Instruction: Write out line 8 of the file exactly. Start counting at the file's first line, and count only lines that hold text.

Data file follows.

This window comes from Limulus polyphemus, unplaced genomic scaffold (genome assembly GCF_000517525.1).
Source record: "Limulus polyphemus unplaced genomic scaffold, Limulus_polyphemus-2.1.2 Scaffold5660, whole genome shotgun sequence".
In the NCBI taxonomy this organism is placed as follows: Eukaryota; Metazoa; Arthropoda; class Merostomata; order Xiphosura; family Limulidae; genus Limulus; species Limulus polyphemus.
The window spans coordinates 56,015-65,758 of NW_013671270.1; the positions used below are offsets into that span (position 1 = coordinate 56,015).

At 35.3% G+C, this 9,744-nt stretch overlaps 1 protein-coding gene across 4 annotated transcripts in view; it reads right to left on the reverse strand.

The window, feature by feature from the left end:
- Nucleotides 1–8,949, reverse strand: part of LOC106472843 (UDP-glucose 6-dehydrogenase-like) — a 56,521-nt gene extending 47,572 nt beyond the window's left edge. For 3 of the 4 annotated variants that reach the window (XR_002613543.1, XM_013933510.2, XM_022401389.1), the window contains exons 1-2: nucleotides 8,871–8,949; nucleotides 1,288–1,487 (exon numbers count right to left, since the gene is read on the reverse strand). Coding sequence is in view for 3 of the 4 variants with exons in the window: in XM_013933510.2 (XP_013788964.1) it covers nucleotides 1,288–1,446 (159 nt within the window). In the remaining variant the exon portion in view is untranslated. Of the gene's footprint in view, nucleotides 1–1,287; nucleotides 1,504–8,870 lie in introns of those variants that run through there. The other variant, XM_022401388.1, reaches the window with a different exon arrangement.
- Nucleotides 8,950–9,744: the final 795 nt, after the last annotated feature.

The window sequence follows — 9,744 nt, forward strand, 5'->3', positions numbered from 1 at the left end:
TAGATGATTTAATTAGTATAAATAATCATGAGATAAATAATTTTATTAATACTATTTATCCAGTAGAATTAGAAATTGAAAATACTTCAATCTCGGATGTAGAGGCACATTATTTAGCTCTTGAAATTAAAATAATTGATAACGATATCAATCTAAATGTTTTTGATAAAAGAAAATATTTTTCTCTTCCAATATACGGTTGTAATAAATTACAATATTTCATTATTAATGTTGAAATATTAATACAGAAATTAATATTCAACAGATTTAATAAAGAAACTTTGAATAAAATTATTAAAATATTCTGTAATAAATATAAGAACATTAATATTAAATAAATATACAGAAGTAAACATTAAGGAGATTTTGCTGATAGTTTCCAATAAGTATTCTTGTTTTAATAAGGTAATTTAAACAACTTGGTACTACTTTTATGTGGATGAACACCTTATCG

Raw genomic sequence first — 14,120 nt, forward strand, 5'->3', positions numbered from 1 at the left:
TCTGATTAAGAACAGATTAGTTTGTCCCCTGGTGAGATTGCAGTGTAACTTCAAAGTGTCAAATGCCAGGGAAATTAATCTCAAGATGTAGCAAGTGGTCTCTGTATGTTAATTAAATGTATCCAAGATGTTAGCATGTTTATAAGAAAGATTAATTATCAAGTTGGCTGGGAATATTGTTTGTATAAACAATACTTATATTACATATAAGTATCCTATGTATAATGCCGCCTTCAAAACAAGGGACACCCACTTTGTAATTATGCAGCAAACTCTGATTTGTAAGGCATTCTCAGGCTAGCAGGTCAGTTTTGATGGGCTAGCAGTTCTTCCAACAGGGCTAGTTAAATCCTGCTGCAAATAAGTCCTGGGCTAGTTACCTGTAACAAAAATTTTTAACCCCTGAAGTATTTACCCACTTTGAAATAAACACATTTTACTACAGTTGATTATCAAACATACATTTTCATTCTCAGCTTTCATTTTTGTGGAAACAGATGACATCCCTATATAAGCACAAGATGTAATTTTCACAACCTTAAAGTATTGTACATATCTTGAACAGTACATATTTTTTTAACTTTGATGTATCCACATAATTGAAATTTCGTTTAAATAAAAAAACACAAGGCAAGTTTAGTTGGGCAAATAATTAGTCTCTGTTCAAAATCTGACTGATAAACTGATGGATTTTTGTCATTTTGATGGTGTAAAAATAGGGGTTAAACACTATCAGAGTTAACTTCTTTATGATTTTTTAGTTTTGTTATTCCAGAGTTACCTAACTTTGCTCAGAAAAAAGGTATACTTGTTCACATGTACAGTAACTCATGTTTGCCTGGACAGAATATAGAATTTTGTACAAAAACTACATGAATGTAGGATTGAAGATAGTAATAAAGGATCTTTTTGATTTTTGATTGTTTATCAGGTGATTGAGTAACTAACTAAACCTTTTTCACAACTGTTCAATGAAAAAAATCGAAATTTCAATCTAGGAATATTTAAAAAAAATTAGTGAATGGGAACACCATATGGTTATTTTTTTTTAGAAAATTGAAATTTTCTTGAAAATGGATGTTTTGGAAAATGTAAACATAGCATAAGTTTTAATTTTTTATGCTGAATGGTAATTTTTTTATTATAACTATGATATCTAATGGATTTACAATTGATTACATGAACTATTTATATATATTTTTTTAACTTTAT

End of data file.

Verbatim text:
- Nucleotides 8,950–9,744: the final 795 nt, after the last annotated feature.